With all the ways to keep a calendar these days, I still find I am horrible with birthdays.
So when The Sherlockian E-Times showed up last evening with a "Bob Burr Memorial Edition," I was quite happy to be reminded of my late friend's natal day. In my mind, his spirit still inhabits the house across the fence, so I hope the residents aren't too troubled by that ghost. He could be quite the insistent mischief-maker, as the Hounds of the Internet were often painfully aware.
And then tonight, Bob came up again, as he tends to when Sherlockians gather in Peoria, as he was the first to gather the faithful here, not a hundred yards from where I now sit. Author Philip Jose Farmer may have been the first to say Peoria should have a group and named it with the oft-needs-explaining soubriquet of "The Hansoms of John Clayton," but it was Bob, always Bob who actually got the meetings going and held the group together for so many years.
So as our Sherlock Holmes Story Society met again for the sixth month in a row at Peoria's North Branch Library to discuss "The Man With The Twisted Lip," those who remember him couldn't help but think of Bob. Especially as his Canonical title, both in the Hansoms and the Baker Street Irregulars was "the Rascally Lascar," which comes from that very tale. As the lascar rascal in the story ran a den of addicts, I don't think that any Sherlockian society chief ever had a more appropriate reference for his alias.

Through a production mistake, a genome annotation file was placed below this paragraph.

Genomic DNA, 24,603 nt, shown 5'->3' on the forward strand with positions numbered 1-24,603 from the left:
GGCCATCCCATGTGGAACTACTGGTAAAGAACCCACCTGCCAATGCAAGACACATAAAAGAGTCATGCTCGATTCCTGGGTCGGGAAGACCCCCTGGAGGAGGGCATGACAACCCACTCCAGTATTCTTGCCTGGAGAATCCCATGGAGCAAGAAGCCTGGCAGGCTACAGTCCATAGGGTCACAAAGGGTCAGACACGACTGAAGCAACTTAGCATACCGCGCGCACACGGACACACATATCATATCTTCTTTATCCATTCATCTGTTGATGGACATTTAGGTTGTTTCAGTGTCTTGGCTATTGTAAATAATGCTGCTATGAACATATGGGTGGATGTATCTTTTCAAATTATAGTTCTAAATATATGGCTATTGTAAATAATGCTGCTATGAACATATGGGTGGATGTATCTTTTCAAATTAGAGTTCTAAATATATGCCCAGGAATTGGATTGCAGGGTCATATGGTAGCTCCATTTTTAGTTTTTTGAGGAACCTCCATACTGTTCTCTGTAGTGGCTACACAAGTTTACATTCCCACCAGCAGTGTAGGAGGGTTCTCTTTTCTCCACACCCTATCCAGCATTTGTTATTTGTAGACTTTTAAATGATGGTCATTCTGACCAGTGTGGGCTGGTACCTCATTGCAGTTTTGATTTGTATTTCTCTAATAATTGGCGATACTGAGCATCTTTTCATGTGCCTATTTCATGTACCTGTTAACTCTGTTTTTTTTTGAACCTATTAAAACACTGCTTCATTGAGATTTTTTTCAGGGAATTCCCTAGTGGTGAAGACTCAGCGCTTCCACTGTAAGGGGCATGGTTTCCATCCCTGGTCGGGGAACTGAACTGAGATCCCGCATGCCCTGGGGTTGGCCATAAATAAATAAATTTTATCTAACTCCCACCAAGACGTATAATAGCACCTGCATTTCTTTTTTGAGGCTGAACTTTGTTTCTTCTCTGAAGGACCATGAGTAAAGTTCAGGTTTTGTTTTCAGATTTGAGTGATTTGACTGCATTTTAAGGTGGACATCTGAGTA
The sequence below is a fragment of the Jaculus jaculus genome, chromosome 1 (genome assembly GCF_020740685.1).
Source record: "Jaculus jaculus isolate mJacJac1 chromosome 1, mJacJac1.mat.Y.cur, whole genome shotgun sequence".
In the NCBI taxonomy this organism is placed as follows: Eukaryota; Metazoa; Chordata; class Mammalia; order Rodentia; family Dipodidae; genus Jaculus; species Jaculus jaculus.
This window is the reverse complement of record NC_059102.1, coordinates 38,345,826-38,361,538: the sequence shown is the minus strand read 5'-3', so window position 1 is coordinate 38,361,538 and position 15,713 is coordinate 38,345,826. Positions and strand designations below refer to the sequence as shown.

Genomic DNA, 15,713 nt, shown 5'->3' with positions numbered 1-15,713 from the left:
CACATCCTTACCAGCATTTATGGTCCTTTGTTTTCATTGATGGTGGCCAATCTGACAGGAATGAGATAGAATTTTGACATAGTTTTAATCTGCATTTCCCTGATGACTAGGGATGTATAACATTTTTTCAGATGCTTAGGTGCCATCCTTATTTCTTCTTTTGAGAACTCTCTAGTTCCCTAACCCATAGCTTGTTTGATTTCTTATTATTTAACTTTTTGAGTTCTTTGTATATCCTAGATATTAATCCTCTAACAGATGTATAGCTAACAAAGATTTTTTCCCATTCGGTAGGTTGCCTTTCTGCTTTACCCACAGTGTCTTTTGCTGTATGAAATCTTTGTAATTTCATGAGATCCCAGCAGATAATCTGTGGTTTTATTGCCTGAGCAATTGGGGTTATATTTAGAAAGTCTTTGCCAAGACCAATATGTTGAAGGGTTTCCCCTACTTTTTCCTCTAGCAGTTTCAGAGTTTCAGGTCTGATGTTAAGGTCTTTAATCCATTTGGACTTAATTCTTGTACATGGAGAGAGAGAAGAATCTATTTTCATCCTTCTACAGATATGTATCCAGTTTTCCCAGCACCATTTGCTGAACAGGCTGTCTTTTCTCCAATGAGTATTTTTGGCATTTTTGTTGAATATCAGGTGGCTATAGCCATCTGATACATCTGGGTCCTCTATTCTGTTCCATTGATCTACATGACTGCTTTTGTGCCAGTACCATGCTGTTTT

T'were I a better friend, perhaps I should have taken "a Dane, who acts as assistant there" from the story to have been a bit more dedicated to his efforts, but having more Canonical titles at this point than I have fingers on one hand with this society or that, I was never as steady a hand as Bob in Sherlockian nickname or scion society coordination. Like the song says, "You don't know what you've got 'til it's gone," which is one of the great things about being a Sherlockian long enough: You get to have seen enough good things and good people to have a few regrets at not appreciating them all as fully as you might have.
Which is always something to think about as we interact with those present now. It may be fight-fight-fight on the internet some days, but in the little local gatherings, we shine. (And the big ones, too! Really missing 221B Con this week, after hearing reports of Sherlocked USA.)
Ah, well, enough nostalgia for one evening. Perhaps a few observations on "The Man with the Twisted Lip" will be coming soon. And you can thank Mr. Burr for that.